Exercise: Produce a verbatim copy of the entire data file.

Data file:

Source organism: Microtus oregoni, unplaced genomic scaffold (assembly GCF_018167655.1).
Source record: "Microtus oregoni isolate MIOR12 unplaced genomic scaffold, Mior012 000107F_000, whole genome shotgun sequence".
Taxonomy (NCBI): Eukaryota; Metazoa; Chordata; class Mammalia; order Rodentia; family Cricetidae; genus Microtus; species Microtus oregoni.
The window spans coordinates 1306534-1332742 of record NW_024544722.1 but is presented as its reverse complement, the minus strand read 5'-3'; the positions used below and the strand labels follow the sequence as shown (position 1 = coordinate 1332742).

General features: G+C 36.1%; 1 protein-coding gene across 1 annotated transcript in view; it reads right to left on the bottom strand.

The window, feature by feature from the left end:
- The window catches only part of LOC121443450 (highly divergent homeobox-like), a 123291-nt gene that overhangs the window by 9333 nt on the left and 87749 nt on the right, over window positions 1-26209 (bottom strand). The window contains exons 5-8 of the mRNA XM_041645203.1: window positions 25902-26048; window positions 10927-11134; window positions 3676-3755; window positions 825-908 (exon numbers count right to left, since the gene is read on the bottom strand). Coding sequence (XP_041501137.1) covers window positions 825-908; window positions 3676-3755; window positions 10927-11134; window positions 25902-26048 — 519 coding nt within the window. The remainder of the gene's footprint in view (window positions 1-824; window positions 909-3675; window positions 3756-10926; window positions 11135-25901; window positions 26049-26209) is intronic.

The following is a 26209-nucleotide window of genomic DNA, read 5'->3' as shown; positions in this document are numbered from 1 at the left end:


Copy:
Source organism: Microtus oregoni, unplaced genomic scaffold (assembly GCF_018167655.1).
Source record: "Microtus oregoni isolate MIOR12 unplaced genomic scaffold, Mior012 000107F_000, whole genome shotgun sequence".
Taxonomy (NCBI): Eukaryota; Metazoa; Chordata; class Mammalia; order Rodentia; family Cricetidae; genus Microtus; species Microtus oregoni.
The window spans coordinates 1306534-1332742 of record NW_024544722.1 but is presented as its reverse complement, the minus strand read 5'-3'; the positions used below and the strand labels follow the sequence as shown (position 1 = coordinate 1332742).

General features: G+C 36.1%; 1 protein-coding gene across 1 annotated transcript in view; it reads right to left on the bottom strand.

The window, feature by feature from the left end:
- The window catches only part of LOC121443450 (highly divergent homeobox-like), a 123291-nt gene that overhangs the window by 9333 nt on the left and 87749 nt on the right, over window positions 1-26209 (bottom strand). The window contains exons 5-8 of the mRNA XM_041645203.1: window positions 25902-26048; window positions 10927-11134; window positions 3676-3755; window positions 825-908 (exon numbers count right to left, since the gene is read on the bottom strand). Coding sequence (XP_041501137.1) covers window positions 825-908; window positions 3676-3755; window positions 10927-11134; window positions 25902-26048 — 519 coding nt within the window. The remainder of the gene's footprint in view (window positions 1-824; window positions 909-3675; window positions 3756-10926; window positions 11135-25901; window positions 26049-26209) is intronic.

The following is a 26209-nucleotide window of genomic DNA, read 5'->3' as shown; positions in this document are numbered from 1 at the left end: